Newspaper article The Florida Times Union

Soldier Comes Home after 63 Years; Missing since 1950, Cpl. Joe Howard Laid to Rest in Jacksonville National

Newspaper article The Florida Times Union

Soldier Comes Home after 63 Years; Missing since 1950, Cpl. Joe Howard Laid to Rest in Jacksonville National

Article excerpt

Byline: Clifford Davis

A Jacksonville soldier finally came home after 63 years Thursday.

Cpl. Joe Howard, a Jacksonville native who perished in a North Korean prison camp, was buried in Jacksonville National Cemetery with full military honors and a finally a tombstone with his name on it.

Under gray skies and misting rain, his remaining family members finally got to welcome their "Uncle Bubba" home.

"All we ever knew was that he was in Washington, D.C., and went off to war and never came home. Uncle Bubba never came home," Howard's niece, Beverly Moreland, said. "It gives us a final rest and we're deeply honored that the military would go to this extent. This is beautiful, that no soldier would be left on foreign soil and we've just been honored to witness this today - we're all in awe."

To the family, the service, at least in some small measure, gave Howard the funeral he never got.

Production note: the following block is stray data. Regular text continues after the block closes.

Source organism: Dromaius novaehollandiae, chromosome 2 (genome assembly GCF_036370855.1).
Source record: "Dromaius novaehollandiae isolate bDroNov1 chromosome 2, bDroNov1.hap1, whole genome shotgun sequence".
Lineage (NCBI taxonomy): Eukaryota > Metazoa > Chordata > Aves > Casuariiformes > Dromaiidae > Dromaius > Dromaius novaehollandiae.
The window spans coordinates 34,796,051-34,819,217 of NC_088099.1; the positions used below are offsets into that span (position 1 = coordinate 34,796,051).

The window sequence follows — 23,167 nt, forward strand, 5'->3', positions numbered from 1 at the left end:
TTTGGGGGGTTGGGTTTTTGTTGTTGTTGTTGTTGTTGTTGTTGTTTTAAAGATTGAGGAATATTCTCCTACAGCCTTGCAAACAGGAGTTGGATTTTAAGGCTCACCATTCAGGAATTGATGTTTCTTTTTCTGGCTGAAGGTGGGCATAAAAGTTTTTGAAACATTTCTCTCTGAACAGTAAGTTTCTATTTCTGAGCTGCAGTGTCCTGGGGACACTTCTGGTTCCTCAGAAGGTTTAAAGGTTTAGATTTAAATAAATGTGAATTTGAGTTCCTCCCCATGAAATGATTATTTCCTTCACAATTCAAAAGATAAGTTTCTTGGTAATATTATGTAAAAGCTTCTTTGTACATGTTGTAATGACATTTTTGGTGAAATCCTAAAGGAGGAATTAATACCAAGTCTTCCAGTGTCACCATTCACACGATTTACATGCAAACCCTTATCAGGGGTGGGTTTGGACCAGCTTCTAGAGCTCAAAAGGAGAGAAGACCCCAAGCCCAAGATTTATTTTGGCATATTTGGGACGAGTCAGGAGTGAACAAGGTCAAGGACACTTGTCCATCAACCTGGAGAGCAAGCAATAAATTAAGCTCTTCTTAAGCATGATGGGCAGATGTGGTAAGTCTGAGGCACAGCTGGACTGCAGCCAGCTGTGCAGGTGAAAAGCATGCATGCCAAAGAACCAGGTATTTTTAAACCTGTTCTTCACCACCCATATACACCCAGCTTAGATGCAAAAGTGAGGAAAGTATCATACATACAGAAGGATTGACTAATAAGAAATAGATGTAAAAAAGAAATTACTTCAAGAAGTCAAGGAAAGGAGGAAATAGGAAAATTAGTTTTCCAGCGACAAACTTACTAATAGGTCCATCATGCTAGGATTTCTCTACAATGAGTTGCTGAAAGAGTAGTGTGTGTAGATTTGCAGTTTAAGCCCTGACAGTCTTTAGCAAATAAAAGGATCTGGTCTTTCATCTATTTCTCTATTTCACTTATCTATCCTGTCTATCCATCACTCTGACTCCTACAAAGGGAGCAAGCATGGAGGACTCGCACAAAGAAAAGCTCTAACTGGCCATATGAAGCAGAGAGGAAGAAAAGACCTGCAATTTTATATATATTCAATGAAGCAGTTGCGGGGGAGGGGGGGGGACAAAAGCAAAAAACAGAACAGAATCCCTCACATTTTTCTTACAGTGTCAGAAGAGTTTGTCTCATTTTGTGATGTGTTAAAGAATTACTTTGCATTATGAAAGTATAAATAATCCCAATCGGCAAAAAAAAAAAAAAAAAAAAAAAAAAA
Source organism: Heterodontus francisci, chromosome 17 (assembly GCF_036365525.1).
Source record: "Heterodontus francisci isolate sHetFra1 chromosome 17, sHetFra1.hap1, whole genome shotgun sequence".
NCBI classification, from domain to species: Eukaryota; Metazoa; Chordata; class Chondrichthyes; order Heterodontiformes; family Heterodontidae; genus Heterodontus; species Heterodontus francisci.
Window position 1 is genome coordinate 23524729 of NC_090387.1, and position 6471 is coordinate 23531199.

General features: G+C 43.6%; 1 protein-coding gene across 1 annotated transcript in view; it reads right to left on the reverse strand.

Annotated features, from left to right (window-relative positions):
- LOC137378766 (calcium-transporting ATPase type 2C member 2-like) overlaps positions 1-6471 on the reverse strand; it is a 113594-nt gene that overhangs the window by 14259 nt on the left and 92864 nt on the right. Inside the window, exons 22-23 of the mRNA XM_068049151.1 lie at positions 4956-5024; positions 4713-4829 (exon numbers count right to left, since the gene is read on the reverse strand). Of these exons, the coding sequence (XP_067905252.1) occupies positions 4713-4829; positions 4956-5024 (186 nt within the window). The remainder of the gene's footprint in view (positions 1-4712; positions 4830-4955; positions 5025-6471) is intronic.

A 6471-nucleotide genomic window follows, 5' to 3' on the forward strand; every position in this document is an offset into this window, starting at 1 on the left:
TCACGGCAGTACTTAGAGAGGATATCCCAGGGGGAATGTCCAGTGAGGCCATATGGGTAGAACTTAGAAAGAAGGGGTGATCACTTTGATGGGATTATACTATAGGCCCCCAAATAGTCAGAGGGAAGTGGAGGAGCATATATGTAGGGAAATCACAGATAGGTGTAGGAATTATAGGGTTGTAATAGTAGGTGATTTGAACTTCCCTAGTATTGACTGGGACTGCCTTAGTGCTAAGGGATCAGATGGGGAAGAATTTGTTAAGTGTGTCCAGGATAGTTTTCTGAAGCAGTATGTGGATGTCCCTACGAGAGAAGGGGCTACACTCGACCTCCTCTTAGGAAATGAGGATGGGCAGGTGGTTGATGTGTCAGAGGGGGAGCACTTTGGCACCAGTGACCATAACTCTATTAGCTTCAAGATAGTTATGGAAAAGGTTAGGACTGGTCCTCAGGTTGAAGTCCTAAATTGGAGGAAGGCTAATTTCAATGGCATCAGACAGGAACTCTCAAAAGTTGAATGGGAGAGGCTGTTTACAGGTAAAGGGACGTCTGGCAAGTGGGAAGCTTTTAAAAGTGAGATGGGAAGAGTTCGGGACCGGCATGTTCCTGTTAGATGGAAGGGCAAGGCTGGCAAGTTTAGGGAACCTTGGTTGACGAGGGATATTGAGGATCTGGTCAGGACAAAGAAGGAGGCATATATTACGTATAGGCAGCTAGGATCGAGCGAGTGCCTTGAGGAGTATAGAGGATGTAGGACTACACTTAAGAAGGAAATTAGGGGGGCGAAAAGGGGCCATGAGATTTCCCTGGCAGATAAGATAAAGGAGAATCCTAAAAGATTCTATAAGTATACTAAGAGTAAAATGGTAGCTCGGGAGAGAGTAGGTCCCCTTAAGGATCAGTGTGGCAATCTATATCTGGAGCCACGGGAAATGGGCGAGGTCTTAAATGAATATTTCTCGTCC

According to the Army, Cpl. Howard died of malnutrition in Prisoner of War Camp 5 near Pyoktong, North Korea in 1951.

It was a long road home for Howard. As part of the 503rd Field Artillery Regiment, he was captured by Chinese forces Nov. 30, 1950.

"As a member of the 503rd, Cpl. Howard was probably marched for several weeks across North Korea," according to Lt. Col. Bill Latham, author of "Cold Days in Hell: American POWs in Korea."

After being marched to Camp 5 on the banks of the Yalu River, the horrid conditions got no better that winter.

"It was an extremely cold winter for an extremely cold place," Latham said. "The Yalu Valley is bordered by mountains on both sides which blocks the sunlight and channelized the wind, which makes the wind chill terrible."

Latham estimates there were about 3,000 Americans housed at Camp 5. At least 1,000 of them died before the winter of 1950-51 was over. …

Search by... Author
Show... All Results Primary Sources Peer-reviewed

Oops!

An unknown error has occurred. Please click the button below to reload the page. If the problem persists, please try again in a little while.